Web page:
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Super Committee Admits Defeat


The Joint Select Committee on Deficit Reduction announced on Monday that the 12 member panel failed to make the necessary cuts to federal spending, which were required. In accordance with the Budget Control Act that created the Committee, harsh across-the-board cuts to domestic and defense spending are scheduled to go into effect January 2013.


The deadline outlined for the committee was this Wednesday, at which point a plan to reduce the federal deficit by $1.2 trillion over the next decade was to be voted on by Congress. In a statement Monday evening the panel’s co-chairs, Representative Jeb Hensarling (R-TX) and Senator Patty Murray (D-WA), stated that “after months of hard work and intense deliberations, we have come to a conclusion that it will not be possible to make any bipartisan agreement available.” They went on to state that “despite our inability to bridge the committee’s significant differences, we end this process united in our belief that the nation’s fiscal crisis must be addressed.”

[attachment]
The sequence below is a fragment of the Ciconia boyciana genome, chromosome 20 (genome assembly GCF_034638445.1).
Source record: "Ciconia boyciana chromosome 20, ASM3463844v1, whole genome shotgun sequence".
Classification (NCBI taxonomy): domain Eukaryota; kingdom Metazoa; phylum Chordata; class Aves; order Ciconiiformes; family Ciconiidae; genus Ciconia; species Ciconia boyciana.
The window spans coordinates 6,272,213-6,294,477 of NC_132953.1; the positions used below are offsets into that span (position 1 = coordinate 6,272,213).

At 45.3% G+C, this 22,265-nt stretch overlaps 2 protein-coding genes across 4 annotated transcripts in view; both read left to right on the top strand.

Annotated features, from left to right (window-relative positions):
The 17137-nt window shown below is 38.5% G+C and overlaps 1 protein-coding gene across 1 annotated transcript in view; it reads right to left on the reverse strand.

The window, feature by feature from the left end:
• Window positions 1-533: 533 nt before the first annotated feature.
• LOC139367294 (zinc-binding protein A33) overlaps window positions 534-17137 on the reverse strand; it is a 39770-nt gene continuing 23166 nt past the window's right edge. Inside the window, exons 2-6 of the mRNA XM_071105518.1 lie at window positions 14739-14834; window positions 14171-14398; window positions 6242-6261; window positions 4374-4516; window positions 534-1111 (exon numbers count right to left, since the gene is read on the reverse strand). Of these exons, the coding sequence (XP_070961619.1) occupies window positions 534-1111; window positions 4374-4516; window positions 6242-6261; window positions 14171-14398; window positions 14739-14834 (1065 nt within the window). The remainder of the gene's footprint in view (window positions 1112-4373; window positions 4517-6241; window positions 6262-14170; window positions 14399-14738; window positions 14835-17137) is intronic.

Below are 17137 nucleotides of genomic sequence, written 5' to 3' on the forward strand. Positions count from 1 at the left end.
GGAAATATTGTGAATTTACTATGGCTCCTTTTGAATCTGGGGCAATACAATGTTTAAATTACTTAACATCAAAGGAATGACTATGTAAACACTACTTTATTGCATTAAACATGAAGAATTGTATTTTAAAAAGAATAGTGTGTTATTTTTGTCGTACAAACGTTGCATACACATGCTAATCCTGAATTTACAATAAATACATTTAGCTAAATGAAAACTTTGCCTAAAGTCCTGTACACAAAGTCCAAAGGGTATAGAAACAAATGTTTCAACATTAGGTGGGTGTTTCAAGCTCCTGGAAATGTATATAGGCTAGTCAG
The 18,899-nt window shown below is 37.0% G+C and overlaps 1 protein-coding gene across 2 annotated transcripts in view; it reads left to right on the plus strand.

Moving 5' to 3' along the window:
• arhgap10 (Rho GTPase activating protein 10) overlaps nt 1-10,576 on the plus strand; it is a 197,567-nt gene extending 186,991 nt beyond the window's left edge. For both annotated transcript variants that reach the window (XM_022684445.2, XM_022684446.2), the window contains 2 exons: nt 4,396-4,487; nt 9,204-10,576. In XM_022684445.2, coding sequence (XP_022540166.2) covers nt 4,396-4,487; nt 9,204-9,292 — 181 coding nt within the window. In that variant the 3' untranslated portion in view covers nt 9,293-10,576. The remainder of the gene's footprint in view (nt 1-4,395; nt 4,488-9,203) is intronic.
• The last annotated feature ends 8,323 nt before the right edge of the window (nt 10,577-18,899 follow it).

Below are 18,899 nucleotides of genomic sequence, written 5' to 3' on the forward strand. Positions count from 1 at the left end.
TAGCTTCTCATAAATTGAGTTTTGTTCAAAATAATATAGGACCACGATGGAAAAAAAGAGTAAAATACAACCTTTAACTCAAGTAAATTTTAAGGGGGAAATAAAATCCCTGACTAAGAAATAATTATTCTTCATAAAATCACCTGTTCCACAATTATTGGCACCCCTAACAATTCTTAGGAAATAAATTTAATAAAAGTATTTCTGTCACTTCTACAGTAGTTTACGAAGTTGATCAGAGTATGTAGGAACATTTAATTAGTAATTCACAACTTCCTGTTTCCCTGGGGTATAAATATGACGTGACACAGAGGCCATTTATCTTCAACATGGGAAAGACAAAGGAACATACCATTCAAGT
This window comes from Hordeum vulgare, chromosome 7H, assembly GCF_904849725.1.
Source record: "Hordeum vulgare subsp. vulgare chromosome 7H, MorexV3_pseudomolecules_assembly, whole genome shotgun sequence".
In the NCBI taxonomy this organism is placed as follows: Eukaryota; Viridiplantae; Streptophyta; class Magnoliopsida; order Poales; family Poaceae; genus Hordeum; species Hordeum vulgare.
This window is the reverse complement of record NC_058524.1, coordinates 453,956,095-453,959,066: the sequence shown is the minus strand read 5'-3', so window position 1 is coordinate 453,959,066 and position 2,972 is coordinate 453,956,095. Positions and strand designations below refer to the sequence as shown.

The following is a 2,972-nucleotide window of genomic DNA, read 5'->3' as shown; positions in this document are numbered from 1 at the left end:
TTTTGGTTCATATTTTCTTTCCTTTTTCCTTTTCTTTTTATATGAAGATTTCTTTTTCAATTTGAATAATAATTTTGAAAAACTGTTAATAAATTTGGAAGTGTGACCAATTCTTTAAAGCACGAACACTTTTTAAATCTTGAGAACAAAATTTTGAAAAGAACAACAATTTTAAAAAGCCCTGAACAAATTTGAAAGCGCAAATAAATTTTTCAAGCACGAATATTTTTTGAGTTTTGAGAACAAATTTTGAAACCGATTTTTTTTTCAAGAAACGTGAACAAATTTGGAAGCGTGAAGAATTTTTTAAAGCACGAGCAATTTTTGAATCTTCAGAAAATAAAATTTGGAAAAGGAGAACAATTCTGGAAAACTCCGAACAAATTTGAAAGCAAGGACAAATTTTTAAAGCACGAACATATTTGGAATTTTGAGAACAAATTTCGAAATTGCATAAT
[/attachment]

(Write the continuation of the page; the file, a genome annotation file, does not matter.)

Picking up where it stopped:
Outside of the joint statement from the committee chairs however, Democrats and Republicans are both looking to pin the blame on the other party.


What this means for civil engineering priorities such as infrastructure remains to be seen.  Transportation Secretary Ray LaHood expressed concerns that transportation concerns could suffer in the required cuts to come.  “Because the supercommittee failed to reach an agreement, we now face across-the-board cuts to programs that are critical to rebuilding our crumbling transportation infrastructure and putting Americans back to work,” LaHood said in a statement.  

When Speaker John Boehner (R-OH), President Barack Obama, and Senate Majority Leader Harry Reid (D-NV) cut a deal this summer to raise the nation’s debt limit, they created the Joint Select Committee on Deficit Reduction to define the budget cuts. They also put in place a process called sequestration that would force automatic cuts in 2013 if the committee failed to hit its mark. The Pentagon is in line to take about half of the cuts that would be going into effect, unless the across-the-board cuts are amended.


During the Super Committee discussion ASCE staff met with committee member staff to discuss the economic benefits that our nation’s infrastructure provides and to detail the current investment gap. As the sequestration process begins to take shape ASCE will notify all Key Contacts what the across-the-board cuts will mean to the nation’s infrastructure. 

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